Wednesday, 22 September 2010

Energy firms could be forced to put rivals' cheaper deals on bills

Energy companies could be forced to display rivals' cheaper prices on their
bills under plans to be considered by the Government.
Ministers want consumers to be given clear information on gas and
electricity bills to help them save

Energy and Climate Change Secretary Chris Huhne revealed the Government
hopes to come to an agreement with suppliers which could see them forced to
list their own cheapest tariffs and even those offered by rivals.

In a pitch to position the coalition as the greenest Government the country
has seen, Mr Huhne also warned Liberal Democrat activists they must accept
nuclear power - telling them "a deal is a deal" - but set himself on
collision course with conservationists by calling for offshore wind farms to
be built "again and again round Britain's coasts".

He also announced a plan to create almost 250,000 jobs in green industries
to offset the economic "drag anchor" of budget cuts in a "green deal" which
was one of the Lib Dems' key pledges at the General Election.

Thousands of workers will modernise some 26 million homes to make them more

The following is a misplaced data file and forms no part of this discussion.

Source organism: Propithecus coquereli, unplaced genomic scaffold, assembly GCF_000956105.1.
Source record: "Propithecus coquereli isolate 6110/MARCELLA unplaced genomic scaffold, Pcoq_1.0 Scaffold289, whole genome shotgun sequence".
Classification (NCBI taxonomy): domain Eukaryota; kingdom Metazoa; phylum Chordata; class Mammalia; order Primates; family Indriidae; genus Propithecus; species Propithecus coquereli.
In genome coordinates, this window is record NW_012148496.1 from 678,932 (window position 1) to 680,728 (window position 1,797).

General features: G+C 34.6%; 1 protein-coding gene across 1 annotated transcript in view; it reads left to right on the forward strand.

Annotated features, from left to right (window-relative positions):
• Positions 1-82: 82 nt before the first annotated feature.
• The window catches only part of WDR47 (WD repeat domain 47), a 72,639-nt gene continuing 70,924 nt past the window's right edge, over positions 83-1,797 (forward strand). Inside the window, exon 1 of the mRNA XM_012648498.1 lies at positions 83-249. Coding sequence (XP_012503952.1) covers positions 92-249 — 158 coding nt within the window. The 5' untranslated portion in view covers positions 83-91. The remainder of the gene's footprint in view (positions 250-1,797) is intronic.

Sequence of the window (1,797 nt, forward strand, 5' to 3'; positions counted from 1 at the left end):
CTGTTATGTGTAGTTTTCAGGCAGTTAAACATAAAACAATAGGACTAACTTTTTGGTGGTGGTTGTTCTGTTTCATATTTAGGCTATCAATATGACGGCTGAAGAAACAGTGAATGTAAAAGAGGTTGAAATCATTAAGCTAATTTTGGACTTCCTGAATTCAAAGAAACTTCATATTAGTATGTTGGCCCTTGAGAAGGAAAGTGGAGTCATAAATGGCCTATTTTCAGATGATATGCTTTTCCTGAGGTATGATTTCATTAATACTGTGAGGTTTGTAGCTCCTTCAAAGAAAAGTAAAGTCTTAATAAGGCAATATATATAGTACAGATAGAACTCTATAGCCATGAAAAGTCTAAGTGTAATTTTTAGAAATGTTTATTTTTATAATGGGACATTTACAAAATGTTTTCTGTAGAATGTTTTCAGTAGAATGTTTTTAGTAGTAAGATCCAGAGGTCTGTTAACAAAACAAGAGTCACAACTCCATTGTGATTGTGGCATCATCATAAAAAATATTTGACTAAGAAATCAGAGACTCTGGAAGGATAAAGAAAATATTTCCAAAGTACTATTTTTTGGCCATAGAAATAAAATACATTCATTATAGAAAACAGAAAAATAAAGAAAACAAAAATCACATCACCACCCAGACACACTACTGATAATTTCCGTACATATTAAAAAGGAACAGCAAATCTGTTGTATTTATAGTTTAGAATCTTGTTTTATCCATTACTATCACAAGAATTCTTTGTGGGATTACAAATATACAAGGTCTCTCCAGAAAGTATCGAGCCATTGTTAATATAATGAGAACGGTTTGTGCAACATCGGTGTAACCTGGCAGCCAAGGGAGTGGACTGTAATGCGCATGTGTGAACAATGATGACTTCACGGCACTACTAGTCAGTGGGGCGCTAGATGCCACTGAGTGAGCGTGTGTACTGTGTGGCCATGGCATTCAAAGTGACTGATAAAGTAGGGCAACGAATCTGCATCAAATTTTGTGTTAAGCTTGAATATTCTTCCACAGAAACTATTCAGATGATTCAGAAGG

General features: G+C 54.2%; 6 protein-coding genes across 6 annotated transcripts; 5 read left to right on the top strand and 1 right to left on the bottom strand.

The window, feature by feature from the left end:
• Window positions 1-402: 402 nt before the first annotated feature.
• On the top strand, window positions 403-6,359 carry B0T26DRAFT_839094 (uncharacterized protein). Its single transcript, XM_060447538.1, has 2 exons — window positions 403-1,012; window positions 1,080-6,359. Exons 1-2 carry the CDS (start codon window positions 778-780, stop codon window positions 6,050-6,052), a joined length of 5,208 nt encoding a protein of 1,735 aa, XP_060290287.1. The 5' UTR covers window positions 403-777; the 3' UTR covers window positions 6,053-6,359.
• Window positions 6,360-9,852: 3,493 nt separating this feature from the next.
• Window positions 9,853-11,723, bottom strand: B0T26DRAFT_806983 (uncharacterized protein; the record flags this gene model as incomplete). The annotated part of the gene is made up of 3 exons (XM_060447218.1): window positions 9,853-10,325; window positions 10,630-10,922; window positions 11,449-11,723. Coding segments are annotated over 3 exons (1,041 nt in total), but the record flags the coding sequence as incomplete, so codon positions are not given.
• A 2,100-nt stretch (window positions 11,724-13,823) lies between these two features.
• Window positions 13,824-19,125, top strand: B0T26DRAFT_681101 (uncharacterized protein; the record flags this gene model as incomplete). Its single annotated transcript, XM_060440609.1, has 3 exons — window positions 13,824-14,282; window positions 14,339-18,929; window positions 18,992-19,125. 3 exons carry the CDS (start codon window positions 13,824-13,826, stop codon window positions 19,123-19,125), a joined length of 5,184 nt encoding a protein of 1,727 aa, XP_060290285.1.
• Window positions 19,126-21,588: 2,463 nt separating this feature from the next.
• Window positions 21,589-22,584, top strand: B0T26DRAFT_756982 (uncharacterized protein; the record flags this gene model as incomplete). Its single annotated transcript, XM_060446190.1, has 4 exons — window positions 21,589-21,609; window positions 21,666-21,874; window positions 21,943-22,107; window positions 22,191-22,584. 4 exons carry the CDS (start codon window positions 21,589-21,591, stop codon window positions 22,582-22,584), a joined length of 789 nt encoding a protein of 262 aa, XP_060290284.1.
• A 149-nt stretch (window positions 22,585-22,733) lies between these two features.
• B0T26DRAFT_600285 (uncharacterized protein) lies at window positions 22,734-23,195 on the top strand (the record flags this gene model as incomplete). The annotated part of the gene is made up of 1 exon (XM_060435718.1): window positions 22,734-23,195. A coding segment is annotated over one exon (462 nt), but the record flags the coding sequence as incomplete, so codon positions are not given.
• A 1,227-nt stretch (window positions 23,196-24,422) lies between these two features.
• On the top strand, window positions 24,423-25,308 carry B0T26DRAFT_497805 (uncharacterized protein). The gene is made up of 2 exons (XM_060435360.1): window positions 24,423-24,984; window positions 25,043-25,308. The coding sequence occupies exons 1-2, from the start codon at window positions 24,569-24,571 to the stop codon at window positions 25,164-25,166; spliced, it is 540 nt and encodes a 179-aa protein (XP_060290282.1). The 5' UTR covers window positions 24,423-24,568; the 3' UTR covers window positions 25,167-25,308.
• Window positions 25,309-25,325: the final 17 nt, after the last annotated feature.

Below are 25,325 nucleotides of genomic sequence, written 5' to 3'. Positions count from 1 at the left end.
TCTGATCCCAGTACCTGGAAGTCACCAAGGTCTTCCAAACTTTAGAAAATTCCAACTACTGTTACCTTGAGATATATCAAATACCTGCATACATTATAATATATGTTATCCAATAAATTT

energy efficient as part of the coalition's ambition to be the "greenest
Government ever".

Speaking before his main address to the conference, Mr Huhne said energy
companies would never again be able to impose "outrageous" price rises on
consumers, with plans to ensure they are told sooner about price rises.

The Government will seek to reach a voluntary deal with suppliers to provide
more information about cheaper tariffs on bills, although Ministers have not
ruled out forcing companies to act if necessary.

"We need to provide consumers with more information so if they've got an
energy supplier who's frankly charging a little more than they ought to
compared with other ones in the market, then it makes it easier to switch,
because they can actually see on the bill, I hope, the other deals that
might be on offer," he said.

Audrey Gallacher, head of energy policy at watchdog Consumer Focus, said:
"Getting energy suppliers to give consumers more warning of price rises is
something we've called on Ofgem to do and this announcement is a step in the
right direction.

"However, there is no justification for price hikes this winter. If people
are going to pay more for their energy, it is absolutely right they know in
advance, not up to two months later."

Under the green deal policy, companies will pay up front to insulate homes,
with householders paying back from the energy savings that will result.

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